Day 1535 – Been That Kind of a Day
“The solitude of writing is a solitude without which writing could not be produced, or would crumble, drained bloodless by the search for something else to write. When it loses its blood, its author stops recognizing it. And first and foremost it must be never be dictated to a secretary, however capable she may be, nor ever given to a publisher to read at that stage.” (from Ecrite, trans. by Mark Polizzotti, 1998)
I would argue Margurite Duras would not have favored the majority of today’s blogs.
When i first saw the movie version of “The Lover” i had, largely, the typical reaction: “holy shit, Jane March is hotter than hot.” But even back then, as the movie drew toward its close and we make the transition from the view aft from the Alexandre Dumas departing what we now call Vietnam to the writer’s studio in Paris, in winter, i had an inkling it was all just a bit more lasting than “hot young girl has sex in Saigon.”
There was also the tie-in that the woman who would later become my wife had, years earlier, given me a copy of the book and suggested i give it a read. “You’ll like it, there’s sex.” I dove in, but after a few chapters gave it up as a bad job. “Oh, right, it’s way better in French,” she later pointed out. Yeah, we’re still together despite that exchange.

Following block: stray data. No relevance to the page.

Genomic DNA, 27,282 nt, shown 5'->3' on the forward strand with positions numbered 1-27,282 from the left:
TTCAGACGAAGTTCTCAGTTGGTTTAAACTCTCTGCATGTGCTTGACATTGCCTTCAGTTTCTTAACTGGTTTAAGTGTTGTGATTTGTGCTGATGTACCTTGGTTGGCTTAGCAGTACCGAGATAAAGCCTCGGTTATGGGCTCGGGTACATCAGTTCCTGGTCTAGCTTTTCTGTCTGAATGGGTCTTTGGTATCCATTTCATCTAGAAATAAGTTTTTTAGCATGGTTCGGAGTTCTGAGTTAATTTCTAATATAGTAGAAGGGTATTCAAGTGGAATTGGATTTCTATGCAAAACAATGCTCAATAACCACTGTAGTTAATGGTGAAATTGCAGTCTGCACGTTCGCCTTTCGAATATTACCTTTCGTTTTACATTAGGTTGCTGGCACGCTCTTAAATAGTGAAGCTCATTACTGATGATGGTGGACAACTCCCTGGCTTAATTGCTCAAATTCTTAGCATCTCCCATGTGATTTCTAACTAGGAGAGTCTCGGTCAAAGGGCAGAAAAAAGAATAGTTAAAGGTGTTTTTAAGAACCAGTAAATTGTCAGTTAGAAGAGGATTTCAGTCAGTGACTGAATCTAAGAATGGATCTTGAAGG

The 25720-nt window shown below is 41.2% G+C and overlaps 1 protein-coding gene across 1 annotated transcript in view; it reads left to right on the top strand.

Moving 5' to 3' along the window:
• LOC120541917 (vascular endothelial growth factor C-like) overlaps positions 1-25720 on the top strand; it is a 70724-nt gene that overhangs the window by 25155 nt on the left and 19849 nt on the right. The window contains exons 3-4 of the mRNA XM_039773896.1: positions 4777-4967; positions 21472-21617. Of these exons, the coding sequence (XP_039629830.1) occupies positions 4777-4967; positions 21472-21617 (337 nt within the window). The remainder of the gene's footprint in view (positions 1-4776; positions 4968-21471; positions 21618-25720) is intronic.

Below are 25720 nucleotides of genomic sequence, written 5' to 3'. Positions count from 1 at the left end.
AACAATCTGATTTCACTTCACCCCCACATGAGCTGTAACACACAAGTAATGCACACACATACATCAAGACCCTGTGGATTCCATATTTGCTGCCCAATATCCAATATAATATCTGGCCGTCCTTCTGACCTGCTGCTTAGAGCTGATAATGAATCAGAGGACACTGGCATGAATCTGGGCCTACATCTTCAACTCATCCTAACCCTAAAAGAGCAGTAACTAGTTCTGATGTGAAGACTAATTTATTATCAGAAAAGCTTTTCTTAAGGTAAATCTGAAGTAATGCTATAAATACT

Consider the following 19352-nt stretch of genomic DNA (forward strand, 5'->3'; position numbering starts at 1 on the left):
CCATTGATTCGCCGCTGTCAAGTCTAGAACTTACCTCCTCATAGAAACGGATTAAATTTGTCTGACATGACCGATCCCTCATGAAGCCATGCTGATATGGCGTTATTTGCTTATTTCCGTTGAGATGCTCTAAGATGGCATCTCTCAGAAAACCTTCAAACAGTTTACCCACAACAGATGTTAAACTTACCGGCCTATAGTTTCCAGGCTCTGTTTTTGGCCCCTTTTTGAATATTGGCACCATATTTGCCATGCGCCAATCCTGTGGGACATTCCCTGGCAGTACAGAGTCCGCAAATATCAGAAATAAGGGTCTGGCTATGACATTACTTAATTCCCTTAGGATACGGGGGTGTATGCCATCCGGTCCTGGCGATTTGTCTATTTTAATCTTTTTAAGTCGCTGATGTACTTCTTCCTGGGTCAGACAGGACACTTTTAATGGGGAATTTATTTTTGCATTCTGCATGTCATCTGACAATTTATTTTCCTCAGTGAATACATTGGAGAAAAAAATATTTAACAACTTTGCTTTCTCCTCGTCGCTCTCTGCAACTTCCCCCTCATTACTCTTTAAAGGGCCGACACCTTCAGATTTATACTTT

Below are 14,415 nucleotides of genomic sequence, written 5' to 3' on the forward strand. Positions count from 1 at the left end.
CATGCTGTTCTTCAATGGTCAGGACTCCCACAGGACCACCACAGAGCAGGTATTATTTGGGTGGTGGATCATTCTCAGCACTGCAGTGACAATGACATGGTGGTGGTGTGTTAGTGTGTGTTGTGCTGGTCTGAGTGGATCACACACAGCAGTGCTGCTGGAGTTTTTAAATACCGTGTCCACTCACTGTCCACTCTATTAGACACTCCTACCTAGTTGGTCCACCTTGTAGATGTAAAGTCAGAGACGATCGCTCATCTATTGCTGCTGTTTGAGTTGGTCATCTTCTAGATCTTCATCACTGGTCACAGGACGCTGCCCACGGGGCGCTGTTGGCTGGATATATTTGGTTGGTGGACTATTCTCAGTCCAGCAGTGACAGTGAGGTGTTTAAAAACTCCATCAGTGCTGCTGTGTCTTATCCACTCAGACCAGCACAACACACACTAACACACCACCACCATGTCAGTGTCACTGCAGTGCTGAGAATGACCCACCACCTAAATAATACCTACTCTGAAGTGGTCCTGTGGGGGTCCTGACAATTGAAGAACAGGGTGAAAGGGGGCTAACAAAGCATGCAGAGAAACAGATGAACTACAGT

But what i’m getting at is this: the moments we will never escape, the ones that simply won’t leave no matter where our minds and lives eventually go, can occur when we are completely looking the other way. It’s the lucky ones who, even if they’re were only half aware at the time, remember and connect those moments from the past with the present. It’s the perspective, like the young girl in The Lover, when the realization of the situation engulfs her, that we come closest to true understanding.
Ok, moment over: I wonder what Ms March is up to. Off to IMDB.